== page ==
May 8, 1997
The Honorable Robert T. Jarvis
Grayson County Attorney
Justice Center, Suite 116A
Sherman, Texas 75090
Letter Opinion No. 97-048
Re: Whether an escrow deposit required of a developer by a home-rule city is an impact fee (ID# 39009)
Dear Mr. Jarvis:
You have asked this office whether an escrow deposit requirement imposed by the City of Sherman upon the developer of a proposed subdivision within the extraterritorial jurisdiction of the city constitutes an impact fee under the terms of chapter 395 of the Local Government Code.
As you explain the situation, the City of Sherman enacted in 1968 and amended in 1973 an ordinance governing subdivision development. That ordinance requires, inter alia, that the developer of a proposed subdivision that "abuts upon an existing paved street that does not have curb and gutter . . . shall put a cash deposit in escrow with the city to cover future assessment paving programs. This deposit shall amount to the cost of curb and gutter, and one-half of the cost of constructing a street. . . . This deposit shall be made in lieu of the actual construction in all cases, and shall be made prior to the city's approval of the final plat of the subdivision." Sherman, Tex., Ordinance 2684 (1973). The developer of a proposed subdivision in the extraterritorial jurisdiction of the city argues that the city may not require him to make this escrow deposit, which he contends is an impact fee that is impermissible under chapter 395 of the Local Government Code. The city responds that the escrow deposit requirement is excepted from the definition of impact fee contained in section 395.001.
The statutory definition of an impact fee is
a charge or assessment imposed by a political subdivision against new development in order to generate revenue for funding or recouping the costs of capital improvements or facility expansions necessitated by and attributable to the new development. The term includes amortized charges, lump-sum charges, capital recovery fees, contributions in aid of construction, and any
other fee that functions as described by this definition. The term does not include:
(A) dedication of land for public parks or payment in lieu of the dedication to serve park needs;
(B) dedication of rights-of-way or easements or construction or dedication of on-site water distribution, wastewater collection or drainage facilities, or streets, sidewalks or curbs if the dedication or construction is required by a valid ordinance and is necessitated by and attributable to the new development; or
(C) lot or acreage fees to be placed in trust funds for the purpose of reimbursing developers for oversizing or constructing water or sewer mains or lines.
Local Gov't Code § 395.001(4) (emphasis added).
You argue that the escrow deposit required by Ordinance 2684, a presumptively valid ordinance predating the impact fee statute, is exempted from the definition of impact fee by section 395.001(4)(B). In light of the legislative history of the impact fee statute, we agree.
The impact fee statute was adopted by the legislature in 1987. Act of May 25, 1987, 70th Leg., R.S., ch. 957, § 2, 1987 Tex. Gen. Laws 3245, 3246-49. According to the senate bill analysis, its intent was to address such problems as "(1) excessive fees bearing no rational relation to infrastructure funding requirements; (2) fees assessed on new development to promote the general public good; (3) fees not used for the purpose for which they were imposed; and (4) fees that increase the cost of housing." Senate Comm. on Economic Dev., Bill Analysis, S.B. 336, 70th Leg. (Apr. 9, 1987).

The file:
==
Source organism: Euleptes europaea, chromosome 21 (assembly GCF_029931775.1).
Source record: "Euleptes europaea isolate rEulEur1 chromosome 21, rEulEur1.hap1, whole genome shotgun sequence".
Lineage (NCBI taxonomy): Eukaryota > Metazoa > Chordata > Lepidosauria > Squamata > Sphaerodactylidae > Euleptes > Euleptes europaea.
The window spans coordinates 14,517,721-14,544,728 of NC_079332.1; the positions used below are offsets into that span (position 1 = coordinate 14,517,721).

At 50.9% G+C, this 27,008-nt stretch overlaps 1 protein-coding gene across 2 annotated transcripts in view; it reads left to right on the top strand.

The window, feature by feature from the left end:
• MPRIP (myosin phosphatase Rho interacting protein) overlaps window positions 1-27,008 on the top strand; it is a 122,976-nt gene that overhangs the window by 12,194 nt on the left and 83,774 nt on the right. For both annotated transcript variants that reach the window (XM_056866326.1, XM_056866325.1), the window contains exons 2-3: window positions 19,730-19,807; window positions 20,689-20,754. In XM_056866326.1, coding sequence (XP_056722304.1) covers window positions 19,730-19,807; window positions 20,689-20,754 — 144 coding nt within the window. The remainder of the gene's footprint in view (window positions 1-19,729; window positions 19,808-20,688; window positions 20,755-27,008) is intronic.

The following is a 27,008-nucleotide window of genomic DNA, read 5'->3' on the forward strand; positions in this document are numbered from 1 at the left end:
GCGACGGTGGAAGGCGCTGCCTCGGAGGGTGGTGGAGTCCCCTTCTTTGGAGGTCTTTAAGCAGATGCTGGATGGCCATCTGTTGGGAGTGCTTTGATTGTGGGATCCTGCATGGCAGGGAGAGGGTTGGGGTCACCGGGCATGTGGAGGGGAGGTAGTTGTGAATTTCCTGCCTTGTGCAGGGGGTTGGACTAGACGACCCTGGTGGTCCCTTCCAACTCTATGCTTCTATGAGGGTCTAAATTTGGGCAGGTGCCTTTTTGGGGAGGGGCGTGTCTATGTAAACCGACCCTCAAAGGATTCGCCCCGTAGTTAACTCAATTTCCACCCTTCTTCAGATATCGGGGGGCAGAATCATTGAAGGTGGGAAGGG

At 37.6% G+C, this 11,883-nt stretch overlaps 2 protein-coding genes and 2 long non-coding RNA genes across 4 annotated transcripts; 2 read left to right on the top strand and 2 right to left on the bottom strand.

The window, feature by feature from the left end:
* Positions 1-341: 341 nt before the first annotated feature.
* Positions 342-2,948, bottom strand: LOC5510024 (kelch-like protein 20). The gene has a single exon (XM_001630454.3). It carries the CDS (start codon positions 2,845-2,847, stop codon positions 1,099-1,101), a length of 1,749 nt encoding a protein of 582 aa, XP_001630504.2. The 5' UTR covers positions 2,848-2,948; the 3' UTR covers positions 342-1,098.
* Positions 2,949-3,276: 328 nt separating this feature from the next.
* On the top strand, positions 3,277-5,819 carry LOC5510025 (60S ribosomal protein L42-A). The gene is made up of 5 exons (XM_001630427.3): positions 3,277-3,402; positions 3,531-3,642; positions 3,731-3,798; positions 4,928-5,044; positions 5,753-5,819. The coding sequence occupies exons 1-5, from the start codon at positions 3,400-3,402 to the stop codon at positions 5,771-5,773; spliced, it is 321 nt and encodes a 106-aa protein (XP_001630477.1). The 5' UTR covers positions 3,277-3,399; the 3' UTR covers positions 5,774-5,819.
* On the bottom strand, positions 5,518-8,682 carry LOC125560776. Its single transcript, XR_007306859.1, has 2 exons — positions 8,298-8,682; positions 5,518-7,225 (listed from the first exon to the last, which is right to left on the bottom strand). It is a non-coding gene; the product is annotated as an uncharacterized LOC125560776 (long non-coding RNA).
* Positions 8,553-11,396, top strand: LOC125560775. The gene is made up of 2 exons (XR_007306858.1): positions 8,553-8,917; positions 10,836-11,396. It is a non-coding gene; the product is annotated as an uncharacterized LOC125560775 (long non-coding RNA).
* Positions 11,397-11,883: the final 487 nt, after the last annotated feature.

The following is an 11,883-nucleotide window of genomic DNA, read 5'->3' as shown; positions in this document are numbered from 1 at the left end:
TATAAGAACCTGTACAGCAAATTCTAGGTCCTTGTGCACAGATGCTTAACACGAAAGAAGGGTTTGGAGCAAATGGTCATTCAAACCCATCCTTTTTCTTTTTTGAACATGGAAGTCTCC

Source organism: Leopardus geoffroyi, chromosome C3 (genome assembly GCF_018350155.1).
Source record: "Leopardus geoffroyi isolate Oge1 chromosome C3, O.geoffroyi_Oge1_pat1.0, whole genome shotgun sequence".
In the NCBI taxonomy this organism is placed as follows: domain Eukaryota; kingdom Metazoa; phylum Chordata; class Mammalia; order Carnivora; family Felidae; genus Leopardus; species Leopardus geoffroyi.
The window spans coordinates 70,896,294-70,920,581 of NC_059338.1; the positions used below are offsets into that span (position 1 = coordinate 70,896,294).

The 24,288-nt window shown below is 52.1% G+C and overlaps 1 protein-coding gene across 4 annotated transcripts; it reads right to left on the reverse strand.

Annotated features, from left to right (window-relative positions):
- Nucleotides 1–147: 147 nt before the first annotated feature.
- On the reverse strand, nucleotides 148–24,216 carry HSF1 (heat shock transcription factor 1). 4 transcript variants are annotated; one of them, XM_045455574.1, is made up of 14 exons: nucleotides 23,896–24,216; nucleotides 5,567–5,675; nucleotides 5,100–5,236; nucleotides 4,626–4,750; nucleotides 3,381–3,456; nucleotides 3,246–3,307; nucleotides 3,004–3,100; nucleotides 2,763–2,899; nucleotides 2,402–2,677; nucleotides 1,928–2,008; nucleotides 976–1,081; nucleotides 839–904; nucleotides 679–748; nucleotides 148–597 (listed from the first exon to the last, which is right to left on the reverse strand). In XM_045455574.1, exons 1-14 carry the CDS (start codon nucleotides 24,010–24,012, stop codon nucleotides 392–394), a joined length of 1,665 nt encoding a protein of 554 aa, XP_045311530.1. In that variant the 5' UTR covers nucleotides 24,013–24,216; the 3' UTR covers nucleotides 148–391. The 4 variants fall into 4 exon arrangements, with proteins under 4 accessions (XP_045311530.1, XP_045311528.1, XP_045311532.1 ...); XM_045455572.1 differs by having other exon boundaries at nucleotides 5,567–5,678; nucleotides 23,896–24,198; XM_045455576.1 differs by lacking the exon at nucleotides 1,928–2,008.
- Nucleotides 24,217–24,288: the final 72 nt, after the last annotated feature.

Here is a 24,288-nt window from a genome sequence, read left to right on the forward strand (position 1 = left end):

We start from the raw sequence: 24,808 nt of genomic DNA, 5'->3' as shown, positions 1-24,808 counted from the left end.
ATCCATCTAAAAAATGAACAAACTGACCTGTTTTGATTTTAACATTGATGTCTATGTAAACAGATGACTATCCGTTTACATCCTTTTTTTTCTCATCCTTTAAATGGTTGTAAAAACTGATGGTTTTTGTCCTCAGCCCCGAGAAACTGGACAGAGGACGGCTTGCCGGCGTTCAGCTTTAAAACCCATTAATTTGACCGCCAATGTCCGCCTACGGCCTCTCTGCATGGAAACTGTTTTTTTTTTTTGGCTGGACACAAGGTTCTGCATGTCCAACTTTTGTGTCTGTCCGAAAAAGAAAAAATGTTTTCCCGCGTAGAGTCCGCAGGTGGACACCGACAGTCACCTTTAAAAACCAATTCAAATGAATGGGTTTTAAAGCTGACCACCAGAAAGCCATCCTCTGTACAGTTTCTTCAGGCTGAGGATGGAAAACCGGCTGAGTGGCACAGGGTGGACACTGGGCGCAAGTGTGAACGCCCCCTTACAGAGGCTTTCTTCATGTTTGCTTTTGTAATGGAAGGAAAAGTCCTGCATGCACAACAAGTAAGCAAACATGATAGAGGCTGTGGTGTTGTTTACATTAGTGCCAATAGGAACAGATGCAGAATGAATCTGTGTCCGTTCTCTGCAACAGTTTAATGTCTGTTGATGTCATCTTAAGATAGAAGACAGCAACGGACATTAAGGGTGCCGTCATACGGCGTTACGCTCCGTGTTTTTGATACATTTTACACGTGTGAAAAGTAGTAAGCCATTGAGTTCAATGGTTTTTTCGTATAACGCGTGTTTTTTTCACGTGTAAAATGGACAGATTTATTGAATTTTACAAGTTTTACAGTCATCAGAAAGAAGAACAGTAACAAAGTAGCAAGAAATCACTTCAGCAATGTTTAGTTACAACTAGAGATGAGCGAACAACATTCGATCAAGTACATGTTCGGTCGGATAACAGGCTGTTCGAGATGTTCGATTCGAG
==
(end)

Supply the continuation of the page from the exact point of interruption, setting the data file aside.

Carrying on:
The escrowed funds at issue here, however, are by the terms of the ordinance directly related to costs attributable to the development itself; and, you implicitly assert, the curbing and guttering involved are necessitated by the new development. These fees, accordingly, are of a sort which the sponsor of the bill asserted were not affected, or contemplated to be affected, by the legislation.
In the hearings of the Senate Economic Development Committee on the legislation, the following colloquy occurred between one of the committee members and Senator Farabee, the bill's author:
Q. Some of my cities have subdivision ordinances and we require developers to pay for streets and sewers and water and all, which has worked pretty well in those cities. Does this change it in any way? Does this keep my cities from doing that if they want to?
A. No, no. There is nothing that would stop the cities from requiring the curbing and streets within the subdivision.
Hearings on S.B. 336 Before the Senate Comm. on Economic Dev., 70th Leg. (Apr. 9, 1987) (transcript available from Senate Staff Services Office) (emphasis added).
In our view, the ordinance at issue here is precisely the sort of ordinance Senator Farabee was speaking of, and precisely the sort the subsection 4(B) exemption contemplates. The fact that in the Sherman ordinance, the developer is required to place the necessary funds in escrow rather than to pay them later appears to us a distinction without a difference. The purpose of escrow fees is simply to insure that the necessary moneys are available when needed. "A municipality and its taxpayers should not have to be a joint venturer with a developer or take the risk that its . . . expenses will not be paid in the future." Flama Construction Corp. v. Township of Franklin, 493 A. 2d 587, 592 (N.J. App. Div. 1985). Accordingly, we conclude that the escrow fee mandated by Ordinance No. 2684 of the City of Sherman, Texas is not an impact fee within the meaning of Local Government Code section 395.001(4).
S U M M A R Y
The escrow fee mandated by Ordinance No. 2684 of the City of Sherman, Texas is not an impact fee within the meaning of Local Government Code section 395.001(4).
Yours very truly,
James E. Tourtelott
Assistant Attorney General
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